digital recruitment solutions are a substistution for real interaction and provide a watered down version of it.

He sees social media as creating a lot of noise, with not that many people listening. And says it is wrong to just assume you can have a captive audience waiting for your each and every tweet.

But he placed importance on email marketing, particularly on optimising it for mobile. Seeing the way we interact with content on the go is a definite cultural shift to pay attention to, not a disappearing trend.

LinkedIn – Friend or Foe?

LinkedIn is a double edged sword for recruiters. Used effectively and sparingly it can be an important tool to resource clients in the first instance. But it also threatens the recruitment industry by giving HR professionals hiring a much stronger card to play when looking for potential new candidates and makes recruitment more accessible. Stephen Edwards Managing Partner at Talisman Executive argued that LinkedIn is a good source for connecting to different candidates but reminded us that great candidates exist that aren’t on LinkedIn and when you work with a good recruiter, they don’t work a vacancy by scraping through linkedIn, you are buying into their talent pool that they have spent years researching, building and nurturing.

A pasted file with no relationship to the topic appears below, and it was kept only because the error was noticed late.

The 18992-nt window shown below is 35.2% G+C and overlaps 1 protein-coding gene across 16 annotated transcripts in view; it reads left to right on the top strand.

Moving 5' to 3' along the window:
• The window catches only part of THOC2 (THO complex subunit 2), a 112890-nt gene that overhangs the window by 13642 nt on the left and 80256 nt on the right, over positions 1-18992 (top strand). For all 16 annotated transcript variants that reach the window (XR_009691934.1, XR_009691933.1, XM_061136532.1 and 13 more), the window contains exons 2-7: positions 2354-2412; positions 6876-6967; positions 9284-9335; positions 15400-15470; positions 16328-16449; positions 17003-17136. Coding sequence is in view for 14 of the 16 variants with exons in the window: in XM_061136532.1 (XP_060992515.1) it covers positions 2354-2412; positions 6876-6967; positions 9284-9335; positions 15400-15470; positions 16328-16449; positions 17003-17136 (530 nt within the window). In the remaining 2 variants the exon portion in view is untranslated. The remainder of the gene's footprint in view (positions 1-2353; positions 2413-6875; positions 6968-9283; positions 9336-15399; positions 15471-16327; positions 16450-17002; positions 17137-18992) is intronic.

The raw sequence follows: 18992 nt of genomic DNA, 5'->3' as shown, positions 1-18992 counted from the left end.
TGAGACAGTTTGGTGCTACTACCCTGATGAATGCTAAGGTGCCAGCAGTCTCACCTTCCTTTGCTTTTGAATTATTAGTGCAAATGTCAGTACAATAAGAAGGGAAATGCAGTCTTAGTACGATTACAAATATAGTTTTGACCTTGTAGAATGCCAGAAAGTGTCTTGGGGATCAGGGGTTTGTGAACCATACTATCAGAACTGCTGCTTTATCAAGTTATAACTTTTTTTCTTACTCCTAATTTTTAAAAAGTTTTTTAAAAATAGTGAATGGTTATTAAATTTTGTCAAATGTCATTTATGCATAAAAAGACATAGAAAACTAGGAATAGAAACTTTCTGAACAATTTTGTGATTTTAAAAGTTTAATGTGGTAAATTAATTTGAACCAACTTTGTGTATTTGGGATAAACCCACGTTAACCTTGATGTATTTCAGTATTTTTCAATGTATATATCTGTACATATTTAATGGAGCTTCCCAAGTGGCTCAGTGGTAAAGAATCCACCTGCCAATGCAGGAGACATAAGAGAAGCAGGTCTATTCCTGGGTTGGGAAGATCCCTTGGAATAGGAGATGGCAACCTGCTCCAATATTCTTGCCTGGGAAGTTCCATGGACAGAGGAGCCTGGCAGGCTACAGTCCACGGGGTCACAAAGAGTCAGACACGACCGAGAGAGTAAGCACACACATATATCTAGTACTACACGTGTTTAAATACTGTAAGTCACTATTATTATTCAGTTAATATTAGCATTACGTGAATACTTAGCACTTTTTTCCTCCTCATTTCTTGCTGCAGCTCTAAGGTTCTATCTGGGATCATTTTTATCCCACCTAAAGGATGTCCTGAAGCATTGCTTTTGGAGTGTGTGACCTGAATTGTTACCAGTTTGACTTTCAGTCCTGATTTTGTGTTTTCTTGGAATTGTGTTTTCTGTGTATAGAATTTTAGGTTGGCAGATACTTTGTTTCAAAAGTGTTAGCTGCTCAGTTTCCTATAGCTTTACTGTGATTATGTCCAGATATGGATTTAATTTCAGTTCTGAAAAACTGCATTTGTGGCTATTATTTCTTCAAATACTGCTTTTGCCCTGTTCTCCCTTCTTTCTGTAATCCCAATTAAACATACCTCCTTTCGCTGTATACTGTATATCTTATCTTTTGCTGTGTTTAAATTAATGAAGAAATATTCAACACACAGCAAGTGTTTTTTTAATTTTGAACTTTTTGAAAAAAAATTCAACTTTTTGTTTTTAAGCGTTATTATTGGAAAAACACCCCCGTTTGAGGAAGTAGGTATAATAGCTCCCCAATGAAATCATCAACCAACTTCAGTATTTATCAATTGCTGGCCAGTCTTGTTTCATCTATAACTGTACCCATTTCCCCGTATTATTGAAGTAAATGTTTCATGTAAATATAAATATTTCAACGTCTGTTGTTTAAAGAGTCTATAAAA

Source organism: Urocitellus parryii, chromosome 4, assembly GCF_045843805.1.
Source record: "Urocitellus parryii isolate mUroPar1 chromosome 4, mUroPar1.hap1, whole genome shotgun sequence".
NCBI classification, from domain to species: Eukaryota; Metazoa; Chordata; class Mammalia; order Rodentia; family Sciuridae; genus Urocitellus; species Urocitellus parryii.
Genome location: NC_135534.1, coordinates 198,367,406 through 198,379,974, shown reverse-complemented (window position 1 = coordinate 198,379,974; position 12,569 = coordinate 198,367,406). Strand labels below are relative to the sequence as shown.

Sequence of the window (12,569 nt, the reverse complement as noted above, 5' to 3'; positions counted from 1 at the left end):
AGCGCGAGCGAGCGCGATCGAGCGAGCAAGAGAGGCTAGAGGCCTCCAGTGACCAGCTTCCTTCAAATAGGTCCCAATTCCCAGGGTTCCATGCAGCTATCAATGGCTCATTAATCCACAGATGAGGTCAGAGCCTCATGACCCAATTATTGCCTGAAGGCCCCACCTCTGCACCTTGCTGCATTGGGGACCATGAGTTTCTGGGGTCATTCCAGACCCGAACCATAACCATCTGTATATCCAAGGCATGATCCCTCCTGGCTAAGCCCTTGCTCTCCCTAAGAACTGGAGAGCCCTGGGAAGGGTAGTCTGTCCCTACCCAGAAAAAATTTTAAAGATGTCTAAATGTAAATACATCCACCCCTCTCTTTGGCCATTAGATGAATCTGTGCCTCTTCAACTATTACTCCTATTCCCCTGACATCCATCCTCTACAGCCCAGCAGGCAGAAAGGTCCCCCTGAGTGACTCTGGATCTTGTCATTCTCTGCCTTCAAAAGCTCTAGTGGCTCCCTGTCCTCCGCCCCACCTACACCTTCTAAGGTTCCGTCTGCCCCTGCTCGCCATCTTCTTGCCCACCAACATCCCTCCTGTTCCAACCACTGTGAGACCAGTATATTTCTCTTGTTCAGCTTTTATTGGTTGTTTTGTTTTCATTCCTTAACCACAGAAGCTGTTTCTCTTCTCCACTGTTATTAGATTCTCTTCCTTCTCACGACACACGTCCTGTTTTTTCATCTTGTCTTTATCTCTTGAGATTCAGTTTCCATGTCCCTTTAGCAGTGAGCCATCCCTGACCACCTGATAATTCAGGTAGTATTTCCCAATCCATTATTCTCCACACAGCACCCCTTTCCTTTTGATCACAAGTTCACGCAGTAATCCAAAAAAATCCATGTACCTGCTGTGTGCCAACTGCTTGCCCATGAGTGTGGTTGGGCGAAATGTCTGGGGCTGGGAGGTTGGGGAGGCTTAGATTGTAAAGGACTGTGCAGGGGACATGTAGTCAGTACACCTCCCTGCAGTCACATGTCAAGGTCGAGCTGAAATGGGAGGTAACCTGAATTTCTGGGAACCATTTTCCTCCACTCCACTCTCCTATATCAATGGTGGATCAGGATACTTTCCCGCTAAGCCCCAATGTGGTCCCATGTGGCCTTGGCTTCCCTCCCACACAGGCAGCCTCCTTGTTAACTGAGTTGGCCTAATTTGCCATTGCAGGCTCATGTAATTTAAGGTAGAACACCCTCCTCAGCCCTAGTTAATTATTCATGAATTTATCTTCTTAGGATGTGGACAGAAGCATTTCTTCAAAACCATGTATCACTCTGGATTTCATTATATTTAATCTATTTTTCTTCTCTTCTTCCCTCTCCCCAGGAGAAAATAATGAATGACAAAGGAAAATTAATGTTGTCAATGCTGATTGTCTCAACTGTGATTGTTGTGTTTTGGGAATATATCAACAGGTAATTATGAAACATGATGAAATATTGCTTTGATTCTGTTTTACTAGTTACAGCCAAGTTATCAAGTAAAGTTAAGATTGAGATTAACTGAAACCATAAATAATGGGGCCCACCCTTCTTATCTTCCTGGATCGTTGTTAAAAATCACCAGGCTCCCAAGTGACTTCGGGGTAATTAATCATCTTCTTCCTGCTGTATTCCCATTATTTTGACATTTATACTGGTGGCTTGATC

Many of the best candidates, Directors and CEO’s, have taken themselves off linkedIn for fear of being repeatedly harassed by lazy recruiters.

A HR professional in the audience was asked by the panel whether she would recruit in house using LinkedIn or through a recruitment company and she answered always through a recruitment company. That is because the quality of candidates is always superior and the vacancy is worked in a much shorter time scale.